For the season, only 14.8% of Terry’s offense came as the ball-handler on pick-and-rolls, per Synergy Sports. Spot-up shots were the bulk of how he found himself engaged in Boston’s offense, as they took up nearly a third of his production (30.8%); Terry found 18.4% of his offense resulting from running off screens, which wasn’t ever something he specialized in.
Overall, Terry’s work in the pick-and-roll was horrible in the limited opportunities he had. He turned it over nearly 20% of the time and shot less than 38%. Most of his attempts were forced early in the shot clock, rarely the result of a secondary action or design.
Lee, meanwhile, is a mystery to just about everyone. Though his youth and "D-and-three" skill set have made him attractive to teams, he has already been traded three times in his five-year career. Lee had the fewest FGA and PPG of his career last season and played a total of 39 minutes in Boston's first-round loss to the Knicks.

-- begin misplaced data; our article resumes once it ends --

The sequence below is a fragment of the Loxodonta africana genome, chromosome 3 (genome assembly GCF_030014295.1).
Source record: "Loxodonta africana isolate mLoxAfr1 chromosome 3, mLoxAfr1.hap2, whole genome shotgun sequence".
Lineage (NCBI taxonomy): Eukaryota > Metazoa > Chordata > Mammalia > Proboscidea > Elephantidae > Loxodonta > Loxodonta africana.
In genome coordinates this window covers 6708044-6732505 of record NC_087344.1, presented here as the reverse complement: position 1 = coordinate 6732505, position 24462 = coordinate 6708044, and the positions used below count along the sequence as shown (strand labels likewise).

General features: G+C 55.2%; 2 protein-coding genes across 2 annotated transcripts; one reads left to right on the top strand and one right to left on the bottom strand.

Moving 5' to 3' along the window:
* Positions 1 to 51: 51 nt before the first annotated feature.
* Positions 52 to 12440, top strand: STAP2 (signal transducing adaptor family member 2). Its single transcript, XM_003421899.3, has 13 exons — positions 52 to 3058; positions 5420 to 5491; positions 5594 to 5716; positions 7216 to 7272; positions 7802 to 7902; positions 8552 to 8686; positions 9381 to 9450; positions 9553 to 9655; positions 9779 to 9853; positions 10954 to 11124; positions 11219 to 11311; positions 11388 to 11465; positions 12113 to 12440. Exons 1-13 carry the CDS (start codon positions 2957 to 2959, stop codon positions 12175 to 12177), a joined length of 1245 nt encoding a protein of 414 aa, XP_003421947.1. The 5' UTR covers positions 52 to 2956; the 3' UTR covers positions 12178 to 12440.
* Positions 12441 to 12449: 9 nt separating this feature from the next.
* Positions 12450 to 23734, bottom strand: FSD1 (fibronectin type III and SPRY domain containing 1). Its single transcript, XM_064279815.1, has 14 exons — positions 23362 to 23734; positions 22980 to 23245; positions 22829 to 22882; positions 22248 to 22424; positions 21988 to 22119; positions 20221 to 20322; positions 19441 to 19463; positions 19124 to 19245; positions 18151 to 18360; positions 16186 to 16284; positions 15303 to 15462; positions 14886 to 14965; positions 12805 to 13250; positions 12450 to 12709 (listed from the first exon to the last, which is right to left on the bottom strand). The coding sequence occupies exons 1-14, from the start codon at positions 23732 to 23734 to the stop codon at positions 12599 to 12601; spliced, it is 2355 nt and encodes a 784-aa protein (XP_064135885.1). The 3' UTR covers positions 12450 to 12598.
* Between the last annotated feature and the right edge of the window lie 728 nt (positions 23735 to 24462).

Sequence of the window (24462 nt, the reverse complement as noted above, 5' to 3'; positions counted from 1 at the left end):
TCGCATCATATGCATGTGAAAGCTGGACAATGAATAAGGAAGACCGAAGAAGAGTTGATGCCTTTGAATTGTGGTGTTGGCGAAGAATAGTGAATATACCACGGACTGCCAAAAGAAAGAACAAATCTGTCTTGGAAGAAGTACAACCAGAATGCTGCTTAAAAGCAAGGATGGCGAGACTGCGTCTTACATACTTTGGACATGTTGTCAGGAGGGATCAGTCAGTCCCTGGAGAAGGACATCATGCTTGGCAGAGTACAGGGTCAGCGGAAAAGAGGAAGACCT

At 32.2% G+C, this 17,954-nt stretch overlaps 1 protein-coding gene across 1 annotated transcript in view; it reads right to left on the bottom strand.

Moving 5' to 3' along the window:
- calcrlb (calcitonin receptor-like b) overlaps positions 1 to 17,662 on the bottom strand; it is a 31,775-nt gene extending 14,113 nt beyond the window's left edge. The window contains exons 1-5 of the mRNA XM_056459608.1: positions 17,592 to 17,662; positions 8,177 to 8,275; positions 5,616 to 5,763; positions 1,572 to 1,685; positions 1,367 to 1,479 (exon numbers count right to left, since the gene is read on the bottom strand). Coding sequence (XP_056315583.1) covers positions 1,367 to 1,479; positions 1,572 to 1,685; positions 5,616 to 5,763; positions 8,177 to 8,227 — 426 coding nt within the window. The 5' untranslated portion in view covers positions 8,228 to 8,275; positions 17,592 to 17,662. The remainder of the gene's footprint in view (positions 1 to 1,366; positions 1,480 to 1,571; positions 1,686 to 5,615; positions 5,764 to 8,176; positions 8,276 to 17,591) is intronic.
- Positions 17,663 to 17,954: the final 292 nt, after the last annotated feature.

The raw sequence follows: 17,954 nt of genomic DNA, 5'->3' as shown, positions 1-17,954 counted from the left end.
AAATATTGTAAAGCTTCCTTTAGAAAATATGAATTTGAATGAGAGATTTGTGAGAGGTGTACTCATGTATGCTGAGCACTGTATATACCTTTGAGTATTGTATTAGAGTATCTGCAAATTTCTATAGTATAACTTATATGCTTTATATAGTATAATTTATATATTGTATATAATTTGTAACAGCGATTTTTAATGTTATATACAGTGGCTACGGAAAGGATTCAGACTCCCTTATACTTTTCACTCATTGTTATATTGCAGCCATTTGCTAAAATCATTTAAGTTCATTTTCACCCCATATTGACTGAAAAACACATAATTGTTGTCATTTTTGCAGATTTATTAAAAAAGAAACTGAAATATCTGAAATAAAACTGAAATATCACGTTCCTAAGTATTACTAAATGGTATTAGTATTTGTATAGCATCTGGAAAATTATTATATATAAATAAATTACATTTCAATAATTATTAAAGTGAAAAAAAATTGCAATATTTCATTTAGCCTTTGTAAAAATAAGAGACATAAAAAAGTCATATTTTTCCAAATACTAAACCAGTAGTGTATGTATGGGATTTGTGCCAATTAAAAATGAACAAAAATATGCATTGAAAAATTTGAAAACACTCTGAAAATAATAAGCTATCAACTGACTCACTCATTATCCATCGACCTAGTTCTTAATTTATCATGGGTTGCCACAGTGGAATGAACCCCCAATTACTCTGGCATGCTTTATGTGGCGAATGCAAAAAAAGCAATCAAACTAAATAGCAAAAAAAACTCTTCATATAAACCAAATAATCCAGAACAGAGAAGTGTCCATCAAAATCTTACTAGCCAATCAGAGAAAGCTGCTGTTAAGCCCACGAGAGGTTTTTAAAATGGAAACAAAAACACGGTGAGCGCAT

His $5 million per year salary is not unreasonable, enough so that the Celtics may consider keeping him around one more season. If he improves in his second season, he may have greater value at the trade deadline anyways.
Sign Rajon Rondo to an Extension
So let's say the Celtics draft well and end up acquiring some young cheap assets over the next couple seasons. Their rebuilding path would resemble that of the Houston Rockets, who after acquiring a bona fide franchise player in James Harden, are one of the league's rising teams. At the beginning of the season, Morey discussed Houston's strategy of piling up chips to eventually nab one or two franchise players, per Mannix: